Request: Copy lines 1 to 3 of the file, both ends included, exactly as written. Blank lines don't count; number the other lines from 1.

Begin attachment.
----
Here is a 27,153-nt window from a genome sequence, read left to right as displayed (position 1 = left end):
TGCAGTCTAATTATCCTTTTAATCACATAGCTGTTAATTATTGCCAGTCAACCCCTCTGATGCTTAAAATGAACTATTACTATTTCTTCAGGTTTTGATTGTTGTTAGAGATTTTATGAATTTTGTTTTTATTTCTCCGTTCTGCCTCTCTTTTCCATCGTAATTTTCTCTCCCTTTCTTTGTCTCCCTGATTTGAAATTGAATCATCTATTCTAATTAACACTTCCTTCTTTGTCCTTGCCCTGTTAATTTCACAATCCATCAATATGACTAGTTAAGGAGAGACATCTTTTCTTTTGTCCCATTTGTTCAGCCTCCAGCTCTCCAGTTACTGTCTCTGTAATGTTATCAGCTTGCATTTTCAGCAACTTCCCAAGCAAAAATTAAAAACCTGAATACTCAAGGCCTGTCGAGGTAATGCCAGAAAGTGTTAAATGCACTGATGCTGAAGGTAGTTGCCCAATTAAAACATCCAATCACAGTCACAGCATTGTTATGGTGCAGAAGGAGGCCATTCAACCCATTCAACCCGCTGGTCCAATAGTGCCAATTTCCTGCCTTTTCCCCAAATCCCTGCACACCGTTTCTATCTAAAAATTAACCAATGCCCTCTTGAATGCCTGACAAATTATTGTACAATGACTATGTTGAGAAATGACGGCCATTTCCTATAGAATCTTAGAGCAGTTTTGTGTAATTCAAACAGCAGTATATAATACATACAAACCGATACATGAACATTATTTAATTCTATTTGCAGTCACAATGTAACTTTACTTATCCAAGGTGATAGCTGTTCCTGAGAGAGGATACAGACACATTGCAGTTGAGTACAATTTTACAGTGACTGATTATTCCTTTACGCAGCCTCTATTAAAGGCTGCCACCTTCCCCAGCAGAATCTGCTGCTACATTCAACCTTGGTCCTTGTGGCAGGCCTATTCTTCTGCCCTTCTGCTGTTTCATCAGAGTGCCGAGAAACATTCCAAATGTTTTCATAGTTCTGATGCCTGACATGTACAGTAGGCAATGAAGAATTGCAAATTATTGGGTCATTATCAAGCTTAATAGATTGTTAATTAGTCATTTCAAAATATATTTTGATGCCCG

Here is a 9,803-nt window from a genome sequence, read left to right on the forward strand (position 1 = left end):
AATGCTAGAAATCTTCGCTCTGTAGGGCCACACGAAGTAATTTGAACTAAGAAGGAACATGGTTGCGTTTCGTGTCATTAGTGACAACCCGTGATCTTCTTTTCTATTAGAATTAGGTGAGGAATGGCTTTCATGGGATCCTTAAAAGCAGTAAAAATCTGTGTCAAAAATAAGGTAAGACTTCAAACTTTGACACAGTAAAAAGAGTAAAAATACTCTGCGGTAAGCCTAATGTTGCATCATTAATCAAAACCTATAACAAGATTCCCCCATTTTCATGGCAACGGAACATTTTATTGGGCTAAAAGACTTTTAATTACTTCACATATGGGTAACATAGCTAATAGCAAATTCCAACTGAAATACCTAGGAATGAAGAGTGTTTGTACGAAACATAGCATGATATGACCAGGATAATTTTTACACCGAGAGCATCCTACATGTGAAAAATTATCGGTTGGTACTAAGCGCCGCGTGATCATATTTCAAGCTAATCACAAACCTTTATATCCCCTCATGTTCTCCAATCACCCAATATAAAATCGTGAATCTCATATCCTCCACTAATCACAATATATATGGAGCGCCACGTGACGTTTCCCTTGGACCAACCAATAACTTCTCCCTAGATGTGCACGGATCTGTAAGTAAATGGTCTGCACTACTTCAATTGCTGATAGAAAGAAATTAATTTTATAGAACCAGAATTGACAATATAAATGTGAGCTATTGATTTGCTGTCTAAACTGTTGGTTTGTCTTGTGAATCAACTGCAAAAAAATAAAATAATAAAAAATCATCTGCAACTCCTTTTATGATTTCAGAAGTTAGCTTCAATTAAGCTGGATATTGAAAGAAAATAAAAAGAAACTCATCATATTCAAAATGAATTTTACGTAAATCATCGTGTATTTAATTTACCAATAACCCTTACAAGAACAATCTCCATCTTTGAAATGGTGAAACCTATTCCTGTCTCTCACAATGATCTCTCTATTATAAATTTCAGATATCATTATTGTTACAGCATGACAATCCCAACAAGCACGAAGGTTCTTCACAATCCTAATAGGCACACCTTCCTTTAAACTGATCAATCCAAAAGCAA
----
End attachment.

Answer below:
Here is a 27,153-nt window from a genome sequence, read left to right as displayed (position 1 = left end):
TGCAGTCTAATTATCCTTTTAATCACATAGCTGTTAATTATTGCCAGTCAACCCCTCTGATGCTTAAAATGAACTATTACTATTTCTTCAGGTTTTGATTGTTGTTAGAGATTTTATGAATTTTGTTTTTATTTCTCCGTTCTGCCTCTCTTTTCCATCGTAATTTTCTCTCCCTTTCTTTGTCTCCCTGATTTGAAATTGAATCATCTATTCTAATTAACACTTCCTTCTTTGTCCTTGCCCTGTTAATTTCACAATCCATCAATATGACTAGTTAAGGAGAGACATCTTTTCTTTTGTCCCATTTGTTCAGCCTCCAGCTCTCCAGTTACTGTCTCTGTAATGTTATCAGCTTGCATTTTCAGCAACTTCCCAAGCAAAAATTAAAAACCTGAATACTCAAGGCCTGTCGAGGTAATGCCAGAAAGTGTTAAATGCACTGATGCTGAAGGTAGTTGCCCAATTAAAACATCCAATCACAGTCACAGCATTGTTATGGTGCAGAAGGAGGCCATTCAACCCATTCAACCCGCTGGTCCAATAGTGCCAATTTCCTGCCTTTTCCCCAAATCCCTGCACACCGTTTCTATCTAAAAATTAACCAATGCCCTCTTGAATGCCTGACAAATTATTGTACAATGACTATGTTGAGAAATGACGGCCATTTCCTATAGAATCTTAGAGCAGTTTTGTGTAATTCAAACAGCAGTATATAATACATACAAACCGATACATGAACATTATTTAATTCTATTTGCAGTCACAATGTAACTTTACTTATCCAAGGTGATAGCTGTTCCTGAGAGAGGATACAGACACATTGCAGTTGAGTACAATTTTACAGTGACTGATTATTCCTTTACGCAGCCTCTATTAAAGGCTGCCACCTTCCCCAGCAGAATCTGCTGCTACATTCAACCTTGGTCCTTGTGGCAGGCCTATTCTTCTGCCCTTCTGCTGTTTCATCAGAGTGCCGAGAAACATTCCAAATGTTTTCATAGTTCTGATGCCTGACATGTACAGTAGGCAATGAAGAATTGCAAATTATTGGGTCATTATCAAGCTTAATAGATTGTTAATTAGTCATTTCAAAATATATTTTGATGCCCG

Here is a 9,803-nt window from a genome sequence, read left to right on the forward strand (position 1 = left end):